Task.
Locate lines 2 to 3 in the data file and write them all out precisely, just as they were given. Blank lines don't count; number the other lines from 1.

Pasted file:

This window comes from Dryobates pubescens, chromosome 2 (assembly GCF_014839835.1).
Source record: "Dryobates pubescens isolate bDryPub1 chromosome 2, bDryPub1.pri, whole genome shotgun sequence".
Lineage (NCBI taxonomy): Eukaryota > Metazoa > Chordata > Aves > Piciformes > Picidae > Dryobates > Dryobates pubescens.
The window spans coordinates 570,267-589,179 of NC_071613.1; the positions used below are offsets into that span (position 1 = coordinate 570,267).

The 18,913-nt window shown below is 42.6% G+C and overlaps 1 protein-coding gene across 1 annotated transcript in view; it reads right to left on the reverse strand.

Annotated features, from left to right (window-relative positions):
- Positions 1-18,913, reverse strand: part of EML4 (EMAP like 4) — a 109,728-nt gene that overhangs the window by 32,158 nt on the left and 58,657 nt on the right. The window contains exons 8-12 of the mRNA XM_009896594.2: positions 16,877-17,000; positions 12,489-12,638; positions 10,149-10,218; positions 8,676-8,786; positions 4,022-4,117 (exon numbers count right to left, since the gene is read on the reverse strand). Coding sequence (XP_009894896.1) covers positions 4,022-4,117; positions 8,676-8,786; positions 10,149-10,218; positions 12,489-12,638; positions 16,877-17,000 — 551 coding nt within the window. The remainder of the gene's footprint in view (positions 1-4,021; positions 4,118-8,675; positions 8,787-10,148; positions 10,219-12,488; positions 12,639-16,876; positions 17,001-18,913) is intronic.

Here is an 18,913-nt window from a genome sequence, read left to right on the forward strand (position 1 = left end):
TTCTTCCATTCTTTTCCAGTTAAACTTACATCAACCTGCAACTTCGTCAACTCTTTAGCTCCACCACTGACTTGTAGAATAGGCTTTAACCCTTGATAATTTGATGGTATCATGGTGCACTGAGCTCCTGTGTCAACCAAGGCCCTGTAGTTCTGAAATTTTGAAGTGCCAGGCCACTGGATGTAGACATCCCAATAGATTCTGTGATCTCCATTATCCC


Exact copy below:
Source record: "Dryobates pubescens isolate bDryPub1 chromosome 2, bDryPub1.pri, whole genome shotgun sequence".
Lineage (NCBI taxonomy): Eukaryota > Metazoa > Chordata > Aves > Piciformes > Picidae > Dryobates > Dryobates pubescens.